With the opening on Thursday of "Aladdin" at the New Amsterdam Theatre in New York, Disney marks its 20th anniversary on Broadway. Whether that's a cause for celebration or consternation depends on how you view the company's success at making family-friendly blockbusters the norm in the theater world.
The new musical, based on the Oscar-winning 1992 animated movie about a street urchin who falls in love with a princess, is the company's latest attempt to breathe new life into a profitable title and in the process, score an enduring audience hit along the lines of "The Lion King."
"Aladdin" has had a long road to Broadway. The show had a tryout run at Seattle's 5th Avenue Theatre in 2011. Earlier this year, the show ran in Toronto at the Ed Mirvish Theatre. (A live, 45-minute "Aladdin" show has been running at Disneyland for years.)
The Broadway production, directed by the "The Book of Mormon" veteran Casey Nicholaw, features some of the movie's original songs, which were written by Howard Ashman, Alan Menken and Tim Rice. Reports have stated that the projected cost of the Broadway production will be between $12 million and $15 million.
Disney Theatrical Productions made its big debut on Broadway in 1994 with the stage-musical adaptation of "Beauty and the Beast." Three years later, it landed what would be (and still is) its biggest critical and commercial hit with "The Lion King," directed by Julie Taymor.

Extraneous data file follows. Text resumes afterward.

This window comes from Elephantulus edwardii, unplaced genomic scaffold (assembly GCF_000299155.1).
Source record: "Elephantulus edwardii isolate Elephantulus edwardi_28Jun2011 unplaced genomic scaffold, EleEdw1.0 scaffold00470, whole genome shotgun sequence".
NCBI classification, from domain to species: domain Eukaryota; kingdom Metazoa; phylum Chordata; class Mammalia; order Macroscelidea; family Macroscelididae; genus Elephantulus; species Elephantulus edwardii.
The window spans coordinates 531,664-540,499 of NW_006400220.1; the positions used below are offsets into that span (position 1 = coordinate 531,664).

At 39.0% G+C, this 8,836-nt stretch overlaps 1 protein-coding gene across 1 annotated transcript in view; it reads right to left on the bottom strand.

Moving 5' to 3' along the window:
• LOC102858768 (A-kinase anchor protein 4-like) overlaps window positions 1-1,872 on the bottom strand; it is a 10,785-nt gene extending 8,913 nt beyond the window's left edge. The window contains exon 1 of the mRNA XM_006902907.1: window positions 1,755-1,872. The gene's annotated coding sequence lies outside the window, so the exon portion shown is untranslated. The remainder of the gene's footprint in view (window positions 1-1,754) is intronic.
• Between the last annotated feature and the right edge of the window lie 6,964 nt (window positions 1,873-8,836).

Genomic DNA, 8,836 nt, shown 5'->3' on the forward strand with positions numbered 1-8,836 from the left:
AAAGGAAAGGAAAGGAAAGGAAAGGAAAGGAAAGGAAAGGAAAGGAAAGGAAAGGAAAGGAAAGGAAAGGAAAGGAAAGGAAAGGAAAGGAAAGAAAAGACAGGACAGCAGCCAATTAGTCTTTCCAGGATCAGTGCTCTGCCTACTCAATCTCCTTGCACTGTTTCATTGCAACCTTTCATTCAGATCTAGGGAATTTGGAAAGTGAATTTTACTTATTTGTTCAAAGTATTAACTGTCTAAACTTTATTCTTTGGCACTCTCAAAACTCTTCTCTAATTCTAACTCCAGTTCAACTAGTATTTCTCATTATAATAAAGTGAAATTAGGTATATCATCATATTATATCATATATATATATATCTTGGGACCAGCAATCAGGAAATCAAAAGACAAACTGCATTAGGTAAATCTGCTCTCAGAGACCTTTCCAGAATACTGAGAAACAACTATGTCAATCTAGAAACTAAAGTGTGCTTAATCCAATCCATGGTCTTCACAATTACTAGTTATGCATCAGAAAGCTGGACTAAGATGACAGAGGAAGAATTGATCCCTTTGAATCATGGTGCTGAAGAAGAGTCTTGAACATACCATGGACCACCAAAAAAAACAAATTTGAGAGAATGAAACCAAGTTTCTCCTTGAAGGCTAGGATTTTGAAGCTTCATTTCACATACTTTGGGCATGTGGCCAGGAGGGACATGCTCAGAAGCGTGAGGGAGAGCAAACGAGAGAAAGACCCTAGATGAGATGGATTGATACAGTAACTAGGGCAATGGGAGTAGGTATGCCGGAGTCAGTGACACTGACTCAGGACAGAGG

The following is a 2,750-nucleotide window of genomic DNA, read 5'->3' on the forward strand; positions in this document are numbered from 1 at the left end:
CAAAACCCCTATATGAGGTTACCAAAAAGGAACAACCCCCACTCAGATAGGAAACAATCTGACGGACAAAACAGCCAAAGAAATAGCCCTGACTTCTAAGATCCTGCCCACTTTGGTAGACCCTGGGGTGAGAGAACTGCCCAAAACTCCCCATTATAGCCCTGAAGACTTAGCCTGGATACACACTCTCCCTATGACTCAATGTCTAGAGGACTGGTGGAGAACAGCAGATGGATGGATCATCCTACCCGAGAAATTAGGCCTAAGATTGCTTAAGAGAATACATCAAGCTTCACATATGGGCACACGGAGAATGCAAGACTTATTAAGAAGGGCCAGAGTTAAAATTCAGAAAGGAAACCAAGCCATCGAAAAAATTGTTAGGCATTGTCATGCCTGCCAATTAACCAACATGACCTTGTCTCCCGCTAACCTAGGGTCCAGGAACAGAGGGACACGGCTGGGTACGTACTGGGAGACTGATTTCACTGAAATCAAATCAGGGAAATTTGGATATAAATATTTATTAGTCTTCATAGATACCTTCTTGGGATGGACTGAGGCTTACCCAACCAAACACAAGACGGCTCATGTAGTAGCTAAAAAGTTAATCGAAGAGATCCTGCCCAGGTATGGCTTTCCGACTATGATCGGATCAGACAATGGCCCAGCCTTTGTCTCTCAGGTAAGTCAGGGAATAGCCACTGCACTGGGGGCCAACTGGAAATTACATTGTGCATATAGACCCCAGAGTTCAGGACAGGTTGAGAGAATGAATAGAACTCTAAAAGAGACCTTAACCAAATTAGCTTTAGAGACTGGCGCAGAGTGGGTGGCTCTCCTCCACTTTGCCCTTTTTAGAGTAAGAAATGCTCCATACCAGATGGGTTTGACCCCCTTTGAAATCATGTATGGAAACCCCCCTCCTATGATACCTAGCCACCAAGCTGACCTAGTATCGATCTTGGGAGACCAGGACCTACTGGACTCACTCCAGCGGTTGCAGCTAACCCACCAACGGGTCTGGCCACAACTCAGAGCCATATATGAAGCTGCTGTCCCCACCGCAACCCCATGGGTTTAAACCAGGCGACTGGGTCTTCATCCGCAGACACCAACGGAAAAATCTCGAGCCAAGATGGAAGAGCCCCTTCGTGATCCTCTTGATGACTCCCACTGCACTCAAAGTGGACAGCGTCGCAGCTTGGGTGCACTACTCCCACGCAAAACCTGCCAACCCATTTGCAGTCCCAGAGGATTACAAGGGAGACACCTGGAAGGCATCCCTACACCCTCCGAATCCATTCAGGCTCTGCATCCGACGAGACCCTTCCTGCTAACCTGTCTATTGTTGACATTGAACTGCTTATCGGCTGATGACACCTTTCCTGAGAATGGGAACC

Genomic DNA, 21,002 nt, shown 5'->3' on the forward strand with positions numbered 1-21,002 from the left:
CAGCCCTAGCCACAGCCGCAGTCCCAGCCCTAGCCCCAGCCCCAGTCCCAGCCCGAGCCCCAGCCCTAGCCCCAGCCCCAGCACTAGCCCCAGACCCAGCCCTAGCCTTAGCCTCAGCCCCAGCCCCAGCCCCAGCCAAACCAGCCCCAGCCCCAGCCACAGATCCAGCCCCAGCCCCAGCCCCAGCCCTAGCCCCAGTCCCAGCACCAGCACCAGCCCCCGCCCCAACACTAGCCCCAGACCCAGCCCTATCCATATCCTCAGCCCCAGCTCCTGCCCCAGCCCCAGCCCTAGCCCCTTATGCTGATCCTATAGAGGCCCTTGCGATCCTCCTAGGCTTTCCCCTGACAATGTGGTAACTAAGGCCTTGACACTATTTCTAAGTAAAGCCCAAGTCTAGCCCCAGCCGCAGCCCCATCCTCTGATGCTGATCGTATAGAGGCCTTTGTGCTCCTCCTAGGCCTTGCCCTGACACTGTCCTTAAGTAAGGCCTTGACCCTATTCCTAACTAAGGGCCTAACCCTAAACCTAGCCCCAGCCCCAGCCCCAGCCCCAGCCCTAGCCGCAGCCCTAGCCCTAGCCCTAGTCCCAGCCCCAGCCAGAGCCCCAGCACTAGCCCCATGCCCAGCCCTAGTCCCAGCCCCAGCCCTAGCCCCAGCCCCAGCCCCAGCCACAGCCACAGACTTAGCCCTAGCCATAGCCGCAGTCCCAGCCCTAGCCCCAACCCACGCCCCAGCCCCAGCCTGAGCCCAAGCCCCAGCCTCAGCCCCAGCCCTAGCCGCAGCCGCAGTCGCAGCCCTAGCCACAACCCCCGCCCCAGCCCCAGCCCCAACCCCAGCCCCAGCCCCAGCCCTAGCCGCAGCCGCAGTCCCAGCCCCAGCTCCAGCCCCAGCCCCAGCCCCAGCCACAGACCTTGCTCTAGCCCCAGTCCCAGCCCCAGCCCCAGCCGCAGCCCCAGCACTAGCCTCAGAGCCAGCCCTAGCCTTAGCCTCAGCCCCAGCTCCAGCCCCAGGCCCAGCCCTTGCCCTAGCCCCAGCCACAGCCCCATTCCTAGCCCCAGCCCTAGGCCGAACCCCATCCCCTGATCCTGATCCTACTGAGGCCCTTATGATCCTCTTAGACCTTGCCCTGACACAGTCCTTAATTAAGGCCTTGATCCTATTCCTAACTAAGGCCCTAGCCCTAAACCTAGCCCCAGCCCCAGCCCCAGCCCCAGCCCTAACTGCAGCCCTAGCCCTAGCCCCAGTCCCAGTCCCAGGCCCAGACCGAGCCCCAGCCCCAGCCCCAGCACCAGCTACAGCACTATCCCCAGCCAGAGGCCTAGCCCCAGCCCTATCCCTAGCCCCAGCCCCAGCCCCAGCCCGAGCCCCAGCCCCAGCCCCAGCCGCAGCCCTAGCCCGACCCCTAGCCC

Since then, Disney has experienced some disappointments, including "Tarzan" and "The Little Mermaid." Last season, it had a hit with "Newsies," based on the 1992 movie about a newspaper strike. The musical has turned a profit and is launching a national tour.
Critical reaction to Broadway's "Aladdin" has been warm, though not always enthusiastic, with reviewers saying that the show offers solid entertainment but fails to match the creative innovation of "The Lion King."
Charles Isherwood of the New York Times wrote that the show "defied my dour expectations ... [it] has an infectious and only mildly syrupy spirit. Not to mention enough baubles, bangles and beading to keep a whole season of 'RuPaul's Drag Race' contestants in runway attire."
The Hollywood Reporter's David Rooney described the musical as "sweet, silly fun. It's not the most sophisticated entertainment, but the target demographic won't mind at all."
Terry Teachout of the Wall Street Journal wrote that the show "falls roughly halfway between those two stools" of "The Lion King" and "Tarzan." "It's not nearly as good as the movie, but it does have a terrific star, super-duper sets and sensational special effects."
Roma Torre of NY1 described the show as "near the top" of Disney's Broadway productions. "This is a wonderful adaptation filled with color, charm and loads of theatrical magic."